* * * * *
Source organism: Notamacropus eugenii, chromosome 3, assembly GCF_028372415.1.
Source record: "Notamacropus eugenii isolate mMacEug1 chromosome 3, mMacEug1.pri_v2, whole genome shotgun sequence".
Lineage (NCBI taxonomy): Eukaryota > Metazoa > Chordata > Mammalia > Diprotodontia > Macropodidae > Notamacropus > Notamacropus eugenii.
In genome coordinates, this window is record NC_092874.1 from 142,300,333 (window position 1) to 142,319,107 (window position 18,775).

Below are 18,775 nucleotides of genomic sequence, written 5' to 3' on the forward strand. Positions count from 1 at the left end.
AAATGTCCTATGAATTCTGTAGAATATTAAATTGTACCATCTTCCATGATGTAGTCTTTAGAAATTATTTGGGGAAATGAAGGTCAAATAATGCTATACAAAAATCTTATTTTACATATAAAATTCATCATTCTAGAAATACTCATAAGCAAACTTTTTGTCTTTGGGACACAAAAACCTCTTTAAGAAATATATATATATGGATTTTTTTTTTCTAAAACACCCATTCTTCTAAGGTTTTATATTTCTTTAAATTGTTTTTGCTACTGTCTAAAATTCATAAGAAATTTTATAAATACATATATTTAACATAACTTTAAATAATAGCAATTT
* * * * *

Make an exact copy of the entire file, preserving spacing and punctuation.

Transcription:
Source organism: Notamacropus eugenii, chromosome 3, assembly GCF_028372415.1.
Source record: "Notamacropus eugenii isolate mMacEug1 chromosome 3, mMacEug1.pri_v2, whole genome shotgun sequence".
Lineage (NCBI taxonomy): Eukaryota > Metazoa > Chordata > Mammalia > Diprotodontia > Macropodidae > Notamacropus > Notamacropus eugenii.
In genome coordinates, this window is record NC_092874.1 from 142,300,333 (window position 1) to 142,319,107 (window position 18,775).

Below are 18,775 nucleotides of genomic sequence, written 5' to 3' on the forward strand. Positions count from 1 at the left end.
AAATGTCCTATGAATTCTGTAGAATATTAAATTGTACCATCTTCCATGATGTAGTCTTTAGAAATTATTTGGGGAAATGAAGGTCAAATAATGCTATACAAAAATCTTATTTTACATATAAAATTCATCATTCTAGAAATACTCATAAGCAAACTTTTTGTCTTTGGGACACAAAAACCTCTTTAAGAAATATATATATATGGATTTTTTTTTTCTAAAACACCCATTCTTCTAAGGTTTTATATTTCTTTAAATTGTTTTTGCTACTGTCTAAAATTCATAAGAAATTTTATAAATACATATATTTAACATAACTTTAAATAATAGCAATTT